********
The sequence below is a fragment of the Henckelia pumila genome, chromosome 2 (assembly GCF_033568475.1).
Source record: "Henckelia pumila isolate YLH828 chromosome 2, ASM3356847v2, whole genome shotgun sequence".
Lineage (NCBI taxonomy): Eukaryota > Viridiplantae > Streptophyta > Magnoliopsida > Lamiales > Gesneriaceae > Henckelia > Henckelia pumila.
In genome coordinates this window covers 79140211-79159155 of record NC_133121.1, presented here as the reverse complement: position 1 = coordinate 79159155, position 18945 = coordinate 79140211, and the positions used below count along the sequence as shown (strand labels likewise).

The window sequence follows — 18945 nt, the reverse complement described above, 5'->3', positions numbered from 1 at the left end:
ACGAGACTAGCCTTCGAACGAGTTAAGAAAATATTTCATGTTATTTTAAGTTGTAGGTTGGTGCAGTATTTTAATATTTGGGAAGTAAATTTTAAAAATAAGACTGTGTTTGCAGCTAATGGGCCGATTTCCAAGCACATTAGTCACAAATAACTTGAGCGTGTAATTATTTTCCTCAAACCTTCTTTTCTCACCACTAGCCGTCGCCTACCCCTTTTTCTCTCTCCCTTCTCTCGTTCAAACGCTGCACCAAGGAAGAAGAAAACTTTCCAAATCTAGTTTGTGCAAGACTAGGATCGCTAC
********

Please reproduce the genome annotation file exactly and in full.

The sequence below is a fragment of the Henckelia pumila genome, chromosome 2 (assembly GCF_033568475.1).
Source record: "Henckelia pumila isolate YLH828 chromosome 2, ASM3356847v2, whole genome shotgun sequence".
Lineage (NCBI taxonomy): Eukaryota > Viridiplantae > Streptophyta > Magnoliopsida > Lamiales > Gesneriaceae > Henckelia > Henckelia pumila.
In genome coordinates this window covers 79140211-79159155 of record NC_133121.1, presented here as the reverse complement: position 1 = coordinate 79159155, position 18945 = coordinate 79140211, and the positions used below count along the sequence as shown (strand labels likewise).

The window sequence follows — 18945 nt, the reverse complement described above, 5'->3', positions numbered from 1 at the left end:
ACGAGACTAGCCTTCGAACGAGTTAAGAAAATATTTCATGTTATTTTAAGTTGTAGGTTGGTGCAGTATTTTAATATTTGGGAAGTAAATTTTAAAAATAAGACTGTGTTTGCAGCTAATGGGCCGATTTCCAAGCACATTAGTCACAAATAACTTGAGCGTGTAATTATTTTCCTCAAACCTTCTTTTCTCACCACTAGCCGTCGCCTACCCCTTTTTCTCTCTCCCTTCTCTCGTTCAAACGCTGCACCAAGGAAGAAGAAAACTTTCCAAATCTAGTTTGTGCAAGACTAGGATCGCTAC